The Physiological Role of Glucocorticoid and Mineralocorticoid Receptor Activation in Zebrafish

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Glucocorticoids are key mediators of the vertebrate stress response. In teleosts, the primary glucocorticoid, cortisol, is a ligand for two corticosteroid receptors (CRs), the glucocorticoid receptor (GR) and the mineralocorticoid receptor (MR). The affinity of cortisol for these receptors is markedly different, with MR having an almost 10-fold higher affinity for the ligand compared to GR. This led to the hypothesis 30 years ago in mammals, that MR is responsible for basal cortisol function, while GR is active only when cortisol levels are high. In zebrafish (Danio rerio), the role of cortisol-GR signalling during stress is well characterized and is primarily involved in energy substrate mobilization to cope with stress. However, despite the persistence of MR in vertebrate evolution, there is no known physiological role for MR in ray-finned fishes. Ubiquitous knockout of MR (MRKO) and GR (GRKO) in mammals results in death, in utero or postnatally, due to dehydration or delayed lung maturation, respectively. This makes zebrafish an attractive model to study the physiological impacts of GR and MR activation at the systems level. Here we tested the hypothesis that both MR and GR activation are necessary for mediating the effects of cortisol in zebrafish. During embryogenesis (0-5 days post-fertilization [dpf]), the presence of both GR and MR are necessary for the activation of the hypothalamus-pituitary-interrenal axis, and stress-related behaviour. When treated with cortisol, postnatally (5-15 dpf) larvae at 15 dpf are significantly smaller compared to the wildype, and this response was abolished in both the GRKO and MRKO zebrafish larvae. MR activation is necessary for lipid accumulation, while GR activation is required for lipolysis. Both MR and GR activation are also required for growth hormone/insulin-like growth factor 1 axis by GR and MR. However, only GR activation results in an increase in transcript abundance of proteolytic genes. We then tested the hypothesis that under basal cortisol conditions, a loss of GR would have a substantial impact on muscle growth. Indeed, adult GRKO fish had larger body mass, more total muscle protein, increased phosphorylation of eIF4B (protein translation), and a decrease in genes involved in protein catabolism. Taken together this thesis highlights the dichotomy of GR and MR receptor activation; MR acting to promote anabolic processes, while GR is a potent initiator of catabolism during stress. Overall, this thesis establishes a physiological role for MR in ray-finned fishes and indicates that the mode of action may involve either MR activation alone and/or an interaction with GR in modulating metabolism during stress.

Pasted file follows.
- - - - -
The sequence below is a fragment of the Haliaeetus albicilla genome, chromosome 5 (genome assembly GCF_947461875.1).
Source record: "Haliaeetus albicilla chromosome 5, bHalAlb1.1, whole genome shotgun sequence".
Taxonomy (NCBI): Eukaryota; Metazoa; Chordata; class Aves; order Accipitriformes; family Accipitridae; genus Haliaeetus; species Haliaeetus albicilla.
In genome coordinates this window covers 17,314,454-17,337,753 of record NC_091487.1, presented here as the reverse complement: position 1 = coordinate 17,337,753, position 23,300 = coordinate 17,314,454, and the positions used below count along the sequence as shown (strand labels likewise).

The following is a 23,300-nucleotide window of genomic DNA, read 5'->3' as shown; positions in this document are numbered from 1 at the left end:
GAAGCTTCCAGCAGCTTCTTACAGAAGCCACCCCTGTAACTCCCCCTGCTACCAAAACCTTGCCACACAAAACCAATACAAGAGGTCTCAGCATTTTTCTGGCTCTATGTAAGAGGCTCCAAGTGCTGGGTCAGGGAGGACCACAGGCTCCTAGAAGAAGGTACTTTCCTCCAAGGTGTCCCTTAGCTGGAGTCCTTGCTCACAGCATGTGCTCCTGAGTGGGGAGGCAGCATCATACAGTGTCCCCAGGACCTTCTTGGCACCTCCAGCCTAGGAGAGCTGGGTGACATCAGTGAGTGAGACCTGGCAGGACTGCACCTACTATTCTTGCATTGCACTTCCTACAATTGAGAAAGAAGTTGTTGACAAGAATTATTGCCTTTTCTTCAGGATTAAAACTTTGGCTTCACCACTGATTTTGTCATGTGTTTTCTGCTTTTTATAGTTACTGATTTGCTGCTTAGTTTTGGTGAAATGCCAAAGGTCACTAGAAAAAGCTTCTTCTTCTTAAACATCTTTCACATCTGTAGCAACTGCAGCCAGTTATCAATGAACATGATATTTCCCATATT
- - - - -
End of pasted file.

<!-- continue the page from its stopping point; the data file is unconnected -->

zebrafish, stress, cortisol, glucocorticoid receptor, mineralocorticoid receptor
Faught, L. E. (2019). The Physiological Role of Glucocorticoid and Mineralocorticoid Receptor Activation in Zebrafish (Doctoral thesis, University of Calgary, Calgary, Canada). Retrieved from